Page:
Driving home from a doctor appointment I was flooded with emotions, and all I wanted to do was have a good cry. But why? Were they tears of fear? Of relief? Of joy? If fear, fear of what? Fear of no longer having any excuses?

For about ten years my speaking voice has been deteriorating.

For about ten years my speaking voice has been deteriorating. It began with just sounding strained, sometimes raspy or gravelly. It has progressed to the point where my voice breaks, stopping and starting, and it takes a great deal of effort at times to force words out.

When the troubles started, I had been working for several years as a recruiter and salesperson – interviewing candidates, meeting clients, negotiating placements, and making follow-up calls. In other words, I talked for a living. And I loved it. I had what was for me, at the time, the best job in the world.

I thought at first that maybe I had worn my voice out from talking too much. It didn’t hurt – it just didn’t work right.

It grew gradually worse, and I wondered about various possible causes. Was it stress? Was it that I lived for a year in a sick (moldy) house? Was it the result of 20 years of second-hand cigarette smoke? The symptoms didn’t go away as possible causes were eliminated, and various doctors couldn’t agree. I eventually resigned myself to living with it, although it was embarrassing: Customers would ask if I was feeling well, and family members would ask if I was upset about something.

Certain words were especially hard to say: Hello. Susan Blake. Salad. Oddly enough, though, I could still sing.

It continued to get worse. Sometimes it was fine, but it got increasingly harder to have conversations, especially on the phone. Certain words were especially hard to say: Hello. Susan Blake. Salad. Basically any word with an emphasis on a syllable with a vowel in it – which is most of them. The vowel just wouldn’t come out. And the harder I tried the worse it got.

Oddly enough, though, I could still sing.

I didn’t let it stop me. My job (a different one by then) was eliminated in 2009, and I jumped into working from home – which involved a lot of phone calls and meetings. Oh well. You do what you’ve gotta do, right?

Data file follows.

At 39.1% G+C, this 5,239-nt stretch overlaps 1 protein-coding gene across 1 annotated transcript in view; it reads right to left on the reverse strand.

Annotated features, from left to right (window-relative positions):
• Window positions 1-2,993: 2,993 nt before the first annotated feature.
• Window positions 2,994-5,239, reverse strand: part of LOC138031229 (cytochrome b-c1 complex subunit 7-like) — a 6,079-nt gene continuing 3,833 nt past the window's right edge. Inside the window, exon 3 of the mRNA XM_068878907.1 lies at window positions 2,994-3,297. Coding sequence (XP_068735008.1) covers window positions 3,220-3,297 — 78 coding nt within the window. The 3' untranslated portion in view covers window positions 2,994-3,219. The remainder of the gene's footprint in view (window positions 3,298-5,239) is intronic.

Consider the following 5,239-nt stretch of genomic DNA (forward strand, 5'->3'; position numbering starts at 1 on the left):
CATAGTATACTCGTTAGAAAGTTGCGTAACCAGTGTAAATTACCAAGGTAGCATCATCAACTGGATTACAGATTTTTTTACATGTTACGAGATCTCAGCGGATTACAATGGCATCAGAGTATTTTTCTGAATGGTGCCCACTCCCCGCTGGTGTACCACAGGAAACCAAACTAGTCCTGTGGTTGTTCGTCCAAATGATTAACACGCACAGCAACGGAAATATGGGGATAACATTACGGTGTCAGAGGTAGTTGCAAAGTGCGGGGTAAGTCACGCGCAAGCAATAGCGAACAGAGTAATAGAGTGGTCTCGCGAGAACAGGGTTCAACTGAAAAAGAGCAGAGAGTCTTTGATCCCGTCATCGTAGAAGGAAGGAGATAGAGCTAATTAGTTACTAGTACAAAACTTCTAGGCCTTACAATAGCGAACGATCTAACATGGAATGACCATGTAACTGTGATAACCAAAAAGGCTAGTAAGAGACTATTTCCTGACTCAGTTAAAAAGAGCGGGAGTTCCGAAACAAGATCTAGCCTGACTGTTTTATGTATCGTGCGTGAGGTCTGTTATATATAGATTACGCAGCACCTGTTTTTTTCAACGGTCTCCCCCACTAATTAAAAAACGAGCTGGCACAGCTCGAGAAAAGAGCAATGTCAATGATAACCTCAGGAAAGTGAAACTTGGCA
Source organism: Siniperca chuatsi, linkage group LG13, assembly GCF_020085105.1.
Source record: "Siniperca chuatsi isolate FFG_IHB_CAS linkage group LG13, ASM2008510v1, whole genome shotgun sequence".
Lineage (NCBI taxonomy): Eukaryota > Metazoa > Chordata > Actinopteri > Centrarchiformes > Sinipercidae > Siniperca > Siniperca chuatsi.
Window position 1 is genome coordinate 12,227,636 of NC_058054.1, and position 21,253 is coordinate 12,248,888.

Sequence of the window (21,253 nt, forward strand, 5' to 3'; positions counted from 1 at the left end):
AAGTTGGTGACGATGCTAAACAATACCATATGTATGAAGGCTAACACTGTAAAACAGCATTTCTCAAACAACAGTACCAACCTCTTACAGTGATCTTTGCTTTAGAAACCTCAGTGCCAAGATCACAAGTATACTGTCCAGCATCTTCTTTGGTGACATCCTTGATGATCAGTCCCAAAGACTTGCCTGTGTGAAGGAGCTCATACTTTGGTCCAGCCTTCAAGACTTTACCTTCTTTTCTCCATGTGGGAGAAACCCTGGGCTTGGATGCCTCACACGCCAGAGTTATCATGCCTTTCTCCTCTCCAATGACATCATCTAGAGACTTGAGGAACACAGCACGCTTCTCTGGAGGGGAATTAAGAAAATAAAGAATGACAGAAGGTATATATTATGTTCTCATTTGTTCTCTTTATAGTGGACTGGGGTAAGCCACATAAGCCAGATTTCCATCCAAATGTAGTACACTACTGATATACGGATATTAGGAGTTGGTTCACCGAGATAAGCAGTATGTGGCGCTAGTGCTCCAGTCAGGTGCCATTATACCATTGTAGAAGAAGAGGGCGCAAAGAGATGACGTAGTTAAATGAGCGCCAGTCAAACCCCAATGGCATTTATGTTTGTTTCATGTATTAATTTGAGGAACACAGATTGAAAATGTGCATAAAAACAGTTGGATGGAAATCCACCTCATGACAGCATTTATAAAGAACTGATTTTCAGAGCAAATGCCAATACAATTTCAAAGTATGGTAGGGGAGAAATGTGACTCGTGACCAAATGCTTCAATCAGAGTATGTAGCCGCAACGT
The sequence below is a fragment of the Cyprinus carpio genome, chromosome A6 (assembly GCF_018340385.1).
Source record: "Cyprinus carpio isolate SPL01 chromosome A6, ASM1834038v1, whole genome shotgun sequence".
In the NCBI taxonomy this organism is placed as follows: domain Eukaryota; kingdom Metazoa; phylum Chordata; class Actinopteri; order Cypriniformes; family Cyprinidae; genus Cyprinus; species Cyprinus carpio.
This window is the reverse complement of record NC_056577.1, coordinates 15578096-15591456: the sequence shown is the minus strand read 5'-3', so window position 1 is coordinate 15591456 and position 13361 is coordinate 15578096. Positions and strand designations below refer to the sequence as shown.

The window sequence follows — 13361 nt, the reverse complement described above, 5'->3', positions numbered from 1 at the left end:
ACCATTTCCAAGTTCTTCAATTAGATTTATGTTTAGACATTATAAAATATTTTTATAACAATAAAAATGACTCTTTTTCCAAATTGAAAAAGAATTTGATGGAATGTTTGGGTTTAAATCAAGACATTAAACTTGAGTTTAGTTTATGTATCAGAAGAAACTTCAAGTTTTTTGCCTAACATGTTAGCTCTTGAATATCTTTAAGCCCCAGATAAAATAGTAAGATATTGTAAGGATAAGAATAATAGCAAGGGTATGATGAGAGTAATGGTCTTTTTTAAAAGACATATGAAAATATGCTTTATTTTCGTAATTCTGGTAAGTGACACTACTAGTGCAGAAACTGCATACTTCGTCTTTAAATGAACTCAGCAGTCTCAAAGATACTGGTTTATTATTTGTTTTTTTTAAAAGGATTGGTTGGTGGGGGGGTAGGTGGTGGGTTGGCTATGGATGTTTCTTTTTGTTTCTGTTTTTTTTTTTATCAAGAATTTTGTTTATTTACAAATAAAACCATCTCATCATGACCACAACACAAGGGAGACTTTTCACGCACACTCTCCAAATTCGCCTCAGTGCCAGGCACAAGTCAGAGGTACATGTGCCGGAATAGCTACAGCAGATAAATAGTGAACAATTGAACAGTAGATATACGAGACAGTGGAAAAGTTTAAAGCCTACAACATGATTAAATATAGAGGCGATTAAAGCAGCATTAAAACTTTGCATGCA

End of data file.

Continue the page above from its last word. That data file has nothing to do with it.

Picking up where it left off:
Then something interesting happened. I was at a conference, chatting with several people, and one of them took me aside and said she had noticed my voice, and told me that she used to sound like me. She asked if I had been diagnosed, and I said No, I had been to several doctors but they hadn’t come up with anything. She nodded, and told me that she had been diagnosed with Spasmodic Dysphonia, a neurological disorder that causes the vocal cords to spasm. She was being treated with botox shots to the vocal cords. (Eeew!)

That was interesting, even exciting, but I did nothing – ignoring the situation and attempting to power through it.

Almost a year later, another woman took me aside and told me the same thing. She passed the names of some specialists along, but I still did nothing.

Even though I knew there was a good chance that I had a real physical condition, I didn’t pursue getting an official diagnosis. I gave myself a lot of reasons.

Even though I knew there was a good chance that I had a real physical condition, I didn’t pursue getting an official diagnosis. I gave myself a lot of reasons – I didn’t want botox shots in my vocal cords. I was afraid I would no longer be able to sing. I haven’t sung in a choir in years, but singing has always been an important part of my life. I told myself that getting diagnosed with something that might be considered a pre-existing condition while I am getting my health insurance through COBRA might make it difficult, or impossible, or at least ridiculously expensive, to get individual coverage later. I said it didn’t matter how my voice sounds, even though the work I am pursuing involves a lot of group facilitation and public speaking, since I am getting lots of unsolicited praise for my coaching and facilitation skills. Also, several people – including intuitive coaches – told me that when I found my “true voice” my vocal problems would clear up. Part of me believed that.

I heard a recording of myself participating in a webinar, and I HATED the way my voice sounded.

My symptoms continued to grow worse, and I got tired of getting on the phone with someone new and having them say, “I don’t think we have a good connection, you’re breaking up. Can I call you back?” “No,” I would say, “It’s just my goofy voice.” Then, one day not long ago, I heard a recording of myself participating in a webinar, and I HATED the way my voice sounded. More than the normal “Ugh, is that really how I sound?” that most people experience, it was horrible.

So when I met a voice coach through an online community of which I am member, and she sent me a coupon for a voice coaching session, I said, “Why not?” After all, I pay attention to coincidences. We scheduled the call, and I completed her questionnaire – including information about my voice and the two people who had suggested it might be Spasmodic Dysphonia.

She cancelled the appointment – rightly – because I had an Undiagnosed Medical Condition.

I was crushed. I completely understood – and yet, I was surprised by how disappointed I was. And I was surprised that I was surprised. But I had finally admitted how much my voice bothered me.